Coronavirus pandemic: What else can we do to help?
Mar 20, 2020 at 7:59 pm #3637085
That looks pretty easy to make one of those masks, I submitted the form, they’re supposed to reply back
I think that’s a washington organization, I’m in Portland, I’ll see what happensMar 20, 2020 at 8:42 pm #3637090
Eat more fish
Most American-caught fish goes to restaurants, and that market is collapsing. But according to the Environmental Defense Fund quoted in the LA Times “Over the past 20 years, American fisheries have become some of the best managed and most sustainable in the world thanks to policy reforms and the hard work of fishermen.” So if you eat fish, eat more using guidance from Seafood Watch to support your local fishing industry.
— RexMar 20, 2020 at 11:03 pm #3637105
Contribute idle computer time to COVID-19 research
For 19 years [email protected] has taken advantage of idle time volunteered on home computers to help scientists study proteins, a key part of all viruses. They recently set up a special project “simulating the dynamics of COVID-19 proteins to hunt for new therapeutic opportunities.” You download and run software on a Linux, Mac, or Windows computer, and while your computer is idle (most of the time!), it runs simulations for the project.
— RexMar 21, 2020 at 5:55 pm #3637123
Today’s hiccup ate four of my posts here; lucky I kept copies and will repost.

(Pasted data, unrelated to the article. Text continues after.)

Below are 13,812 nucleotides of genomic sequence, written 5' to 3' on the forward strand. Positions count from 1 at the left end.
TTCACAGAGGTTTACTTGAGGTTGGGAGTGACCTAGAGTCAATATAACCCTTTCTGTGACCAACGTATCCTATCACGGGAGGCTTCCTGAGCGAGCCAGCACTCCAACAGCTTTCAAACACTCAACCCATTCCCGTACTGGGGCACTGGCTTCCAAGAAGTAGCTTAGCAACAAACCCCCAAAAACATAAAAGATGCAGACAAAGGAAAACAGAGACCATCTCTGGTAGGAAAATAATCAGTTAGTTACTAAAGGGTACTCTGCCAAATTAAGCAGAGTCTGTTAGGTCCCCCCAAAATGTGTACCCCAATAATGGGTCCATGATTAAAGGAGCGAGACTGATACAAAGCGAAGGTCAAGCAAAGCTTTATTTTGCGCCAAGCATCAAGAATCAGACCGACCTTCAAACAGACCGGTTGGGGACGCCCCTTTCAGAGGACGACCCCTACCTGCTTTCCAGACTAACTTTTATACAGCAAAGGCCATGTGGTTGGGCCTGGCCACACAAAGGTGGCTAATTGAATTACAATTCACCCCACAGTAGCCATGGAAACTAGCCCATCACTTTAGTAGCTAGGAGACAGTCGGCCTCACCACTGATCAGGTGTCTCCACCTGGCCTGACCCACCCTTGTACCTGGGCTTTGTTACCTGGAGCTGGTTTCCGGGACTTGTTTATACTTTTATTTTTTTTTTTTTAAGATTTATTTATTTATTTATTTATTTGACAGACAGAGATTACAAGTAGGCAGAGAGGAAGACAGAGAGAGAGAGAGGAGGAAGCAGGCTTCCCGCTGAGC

— RexMar 21, 2020 at 5:55 pm #3637124
Offer specialized services to local support groups
A non-profit in your community might be able to use your high-demand skills while working from home. Examples include web site maintenance, social media manager, IT support, accounting, fundraising, and communications (e.g. writing press releases and web pages). Many regions have umbrella organizations like community foundations that can connect you with volunteer opportunities.
— RexMar 21, 2020 at 5:56 pm #3637125
Entertain your close neighbors
All over Italy, people confined to their homes and apartments are singing, playing instruments, juggling, leading exercise groups, and finding many other creative ways to lift the spirits of their neighbors. What unique skills could you share with close neighbors?